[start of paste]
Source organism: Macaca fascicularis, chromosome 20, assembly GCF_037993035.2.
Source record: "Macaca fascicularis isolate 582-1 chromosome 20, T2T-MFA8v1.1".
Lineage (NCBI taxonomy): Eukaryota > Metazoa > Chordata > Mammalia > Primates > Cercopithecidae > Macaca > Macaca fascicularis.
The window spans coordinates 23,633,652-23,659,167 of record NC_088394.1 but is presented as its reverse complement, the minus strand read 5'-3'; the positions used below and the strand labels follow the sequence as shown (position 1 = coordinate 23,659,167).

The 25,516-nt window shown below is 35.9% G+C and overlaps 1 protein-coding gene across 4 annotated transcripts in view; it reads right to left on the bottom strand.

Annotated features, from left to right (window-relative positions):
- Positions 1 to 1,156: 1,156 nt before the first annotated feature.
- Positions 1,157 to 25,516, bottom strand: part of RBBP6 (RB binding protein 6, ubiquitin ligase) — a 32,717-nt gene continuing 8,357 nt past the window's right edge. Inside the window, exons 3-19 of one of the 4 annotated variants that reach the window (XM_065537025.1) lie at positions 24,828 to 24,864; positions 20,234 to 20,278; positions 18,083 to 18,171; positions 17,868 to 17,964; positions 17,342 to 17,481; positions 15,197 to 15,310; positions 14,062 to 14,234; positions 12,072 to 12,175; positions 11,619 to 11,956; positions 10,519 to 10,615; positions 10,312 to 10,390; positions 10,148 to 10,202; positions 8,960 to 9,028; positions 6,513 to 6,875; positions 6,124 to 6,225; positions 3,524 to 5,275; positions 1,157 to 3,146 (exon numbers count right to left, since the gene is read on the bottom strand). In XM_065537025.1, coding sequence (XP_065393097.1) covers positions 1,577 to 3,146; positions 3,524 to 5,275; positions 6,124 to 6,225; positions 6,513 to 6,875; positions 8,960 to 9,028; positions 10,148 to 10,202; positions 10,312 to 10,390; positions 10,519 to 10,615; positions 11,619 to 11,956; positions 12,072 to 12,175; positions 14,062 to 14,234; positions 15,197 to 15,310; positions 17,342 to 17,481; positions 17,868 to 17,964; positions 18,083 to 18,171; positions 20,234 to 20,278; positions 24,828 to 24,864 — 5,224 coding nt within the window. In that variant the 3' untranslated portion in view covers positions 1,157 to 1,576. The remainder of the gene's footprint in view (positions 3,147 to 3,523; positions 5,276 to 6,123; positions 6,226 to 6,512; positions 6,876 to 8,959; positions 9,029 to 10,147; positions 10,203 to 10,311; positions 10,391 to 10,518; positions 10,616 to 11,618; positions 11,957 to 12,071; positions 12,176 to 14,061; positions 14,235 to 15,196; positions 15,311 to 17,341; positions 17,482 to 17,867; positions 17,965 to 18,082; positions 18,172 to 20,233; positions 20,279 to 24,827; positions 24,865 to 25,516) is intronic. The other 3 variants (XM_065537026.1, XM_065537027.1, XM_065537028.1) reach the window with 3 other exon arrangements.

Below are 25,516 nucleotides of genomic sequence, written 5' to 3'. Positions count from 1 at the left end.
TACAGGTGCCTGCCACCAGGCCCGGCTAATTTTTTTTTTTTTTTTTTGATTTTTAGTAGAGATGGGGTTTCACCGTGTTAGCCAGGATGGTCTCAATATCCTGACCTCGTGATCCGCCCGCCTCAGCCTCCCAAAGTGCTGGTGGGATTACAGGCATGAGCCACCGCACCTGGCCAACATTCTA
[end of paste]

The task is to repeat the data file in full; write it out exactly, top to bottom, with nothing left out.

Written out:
Source organism: Macaca fascicularis, chromosome 20, assembly GCF_037993035.2.
Source record: "Macaca fascicularis isolate 582-1 chromosome 20, T2T-MFA8v1.1".
Lineage (NCBI taxonomy): Eukaryota > Metazoa > Chordata > Mammalia > Primates > Cercopithecidae > Macaca > Macaca fascicularis.
The window spans coordinates 23,633,652-23,659,167 of record NC_088394.1 but is presented as its reverse complement, the minus strand read 5'-3'; the positions used below and the strand labels follow the sequence as shown (position 1 = coordinate 23,659,167).

The 25,516-nt window shown below is 35.9% G+C and overlaps 1 protein-coding gene across 4 annotated transcripts in view; it reads right to left on the bottom strand.

Annotated features, from left to right (window-relative positions):
- Positions 1 to 1,156: 1,156 nt before the first annotated feature.
- Positions 1,157 to 25,516, bottom strand: part of RBBP6 (RB binding protein 6, ubiquitin ligase) — a 32,717-nt gene continuing 8,357 nt past the window's right edge. Inside the window, exons 3-19 of one of the 4 annotated variants that reach the window (XM_065537025.1) lie at positions 24,828 to 24,864; positions 20,234 to 20,278; positions 18,083 to 18,171; positions 17,868 to 17,964; positions 17,342 to 17,481; positions 15,197 to 15,310; positions 14,062 to 14,234; positions 12,072 to 12,175; positions 11,619 to 11,956; positions 10,519 to 10,615; positions 10,312 to 10,390; positions 10,148 to 10,202; positions 8,960 to 9,028; positions 6,513 to 6,875; positions 6,124 to 6,225; positions 3,524 to 5,275; positions 1,157 to 3,146 (exon numbers count right to left, since the gene is read on the bottom strand). In XM_065537025.1, coding sequence (XP_065393097.1) covers positions 1,577 to 3,146; positions 3,524 to 5,275; positions 6,124 to 6,225; positions 6,513 to 6,875; positions 8,960 to 9,028; positions 10,148 to 10,202; positions 10,312 to 10,390; positions 10,519 to 10,615; positions 11,619 to 11,956; positions 12,072 to 12,175; positions 14,062 to 14,234; positions 15,197 to 15,310; positions 17,342 to 17,481; positions 17,868 to 17,964; positions 18,083 to 18,171; positions 20,234 to 20,278; positions 24,828 to 24,864 — 5,224 coding nt within the window. In that variant the 3' untranslated portion in view covers positions 1,157 to 1,576. The remainder of the gene's footprint in view (positions 3,147 to 3,523; positions 5,276 to 6,123; positions 6,226 to 6,512; positions 6,876 to 8,959; positions 9,029 to 10,147; positions 10,203 to 10,311; positions 10,391 to 10,518; positions 10,616 to 11,618; positions 11,957 to 12,071; positions 12,176 to 14,061; positions 14,235 to 15,196; positions 15,311 to 17,341; positions 17,482 to 17,867; positions 17,965 to 18,082; positions 18,172 to 20,233; positions 20,279 to 24,827; positions 24,865 to 25,516) is intronic. The other 3 variants (XM_065537026.1, XM_065537027.1, XM_065537028.1) reach the window with 3 other exon arrangements.

Below are 25,516 nucleotides of genomic sequence, written 5' to 3'. Positions count from 1 at the left end.
TACAGGTGCCTGCCACCAGGCCCGGCTAATTTTTTTTTTTTTTTTTTGATTTTTAGTAGAGATGGGGTTTCACCGTGTTAGCCAGGATGGTCTCAATATCCTGACCTCGTGATCCGCCCGCCTCAGCCTCCCAAAGTGCTGGTGGGATTACAGGCATGAGCCACCGCACCTGGCCAACATTCTA